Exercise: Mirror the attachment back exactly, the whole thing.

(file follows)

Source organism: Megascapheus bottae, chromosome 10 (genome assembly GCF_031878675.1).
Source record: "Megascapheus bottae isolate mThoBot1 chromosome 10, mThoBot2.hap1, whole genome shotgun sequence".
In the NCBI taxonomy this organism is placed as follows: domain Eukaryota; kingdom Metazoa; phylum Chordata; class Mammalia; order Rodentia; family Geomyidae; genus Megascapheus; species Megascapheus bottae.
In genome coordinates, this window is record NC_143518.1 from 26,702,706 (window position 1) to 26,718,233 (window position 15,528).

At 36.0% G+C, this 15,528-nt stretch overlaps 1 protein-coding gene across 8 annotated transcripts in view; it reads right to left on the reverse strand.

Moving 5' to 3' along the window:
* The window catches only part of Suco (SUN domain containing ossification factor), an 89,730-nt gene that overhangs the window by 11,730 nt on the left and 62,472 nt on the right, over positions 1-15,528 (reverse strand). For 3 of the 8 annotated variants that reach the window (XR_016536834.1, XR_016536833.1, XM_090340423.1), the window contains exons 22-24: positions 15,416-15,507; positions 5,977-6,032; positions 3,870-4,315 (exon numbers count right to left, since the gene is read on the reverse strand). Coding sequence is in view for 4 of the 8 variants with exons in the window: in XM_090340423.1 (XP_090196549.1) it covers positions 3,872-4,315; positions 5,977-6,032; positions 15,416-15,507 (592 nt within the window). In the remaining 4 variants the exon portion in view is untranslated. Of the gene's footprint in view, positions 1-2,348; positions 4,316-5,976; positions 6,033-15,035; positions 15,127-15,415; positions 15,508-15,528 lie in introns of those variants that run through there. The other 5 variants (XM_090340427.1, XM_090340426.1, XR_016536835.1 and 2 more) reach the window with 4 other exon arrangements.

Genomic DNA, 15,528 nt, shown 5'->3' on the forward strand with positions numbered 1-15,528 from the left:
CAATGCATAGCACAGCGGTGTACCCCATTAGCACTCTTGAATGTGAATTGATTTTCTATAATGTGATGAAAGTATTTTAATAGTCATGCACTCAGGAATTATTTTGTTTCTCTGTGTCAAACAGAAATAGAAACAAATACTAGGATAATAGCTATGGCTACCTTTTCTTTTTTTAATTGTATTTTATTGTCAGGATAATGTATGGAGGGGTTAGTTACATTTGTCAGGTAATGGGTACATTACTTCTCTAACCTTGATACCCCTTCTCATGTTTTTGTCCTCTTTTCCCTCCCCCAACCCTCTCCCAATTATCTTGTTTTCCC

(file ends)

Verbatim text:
Source organism: Megascapheus bottae, chromosome 10 (genome assembly GCF_031878675.1).
Source record: "Megascapheus bottae isolate mThoBot1 chromosome 10, mThoBot2.hap1, whole genome shotgun sequence".
In the NCBI taxonomy this organism is placed as follows: domain Eukaryota; kingdom Metazoa; phylum Chordata; class Mammalia; order Rodentia; family Geomyidae; genus Megascapheus; species Megascapheus bottae.
In genome coordinates, this window is record NC_143518.1 from 26,702,706 (window position 1) to 26,718,233 (window position 15,528).

At 36.0% G+C, this 15,528-nt stretch overlaps 1 protein-coding gene across 8 annotated transcripts in view; it reads right to left on the reverse strand.

Moving 5' to 3' along the window:
* The window catches only part of Suco (SUN domain containing ossification factor), an 89,730-nt gene that overhangs the window by 11,730 nt on the left and 62,472 nt on the right, over positions 1-15,528 (reverse strand). For 3 of the 8 annotated variants that reach the window (XR_016536834.1, XR_016536833.1, XM_090340423.1), the window contains exons 22-24: positions 15,416-15,507; positions 5,977-6,032; positions 3,870-4,315 (exon numbers count right to left, since the gene is read on the reverse strand). Coding sequence is in view for 4 of the 8 variants with exons in the window: in XM_090340423.1 (XP_090196549.1) it covers positions 3,872-4,315; positions 5,977-6,032; positions 15,416-15,507 (592 nt within the window). In the remaining 4 variants the exon portion in view is untranslated. Of the gene's footprint in view, positions 1-2,348; positions 4,316-5,976; positions 6,033-15,035; positions 15,127-15,415; positions 15,508-15,528 lie in introns of those variants that run through there. The other 5 variants (XM_090340427.1, XM_090340426.1, XR_016536835.1 and 2 more) reach the window with 4 other exon arrangements.

Genomic DNA, 15,528 nt, shown 5'->3' on the forward strand with positions numbered 1-15,528 from the left:
CAATGCATAGCACAGCGGTGTACCCCATTAGCACTCTTGAATGTGAATTGATTTTCTATAATGTGATGAAAGTATTTTAATAGTCATGCACTCAGGAATTATTTTGTTTCTCTGTGTCAAACAGAAATAGAAACAAATACTAGGATAATAGCTATGGCTACCTTTTCTTTTTTTAATTGTATTTTATTGTCAGGATAATGTATGGAGGGGTTAGTTACATTTGTCAGGTAATGGGTACATTACTTCTCTAACCTTGATACCCCTTCTCATGTTTTTGTCCTCTTTTCCCTCCCCCAACCCTCTCCCAATTATCTTGTTTTCCC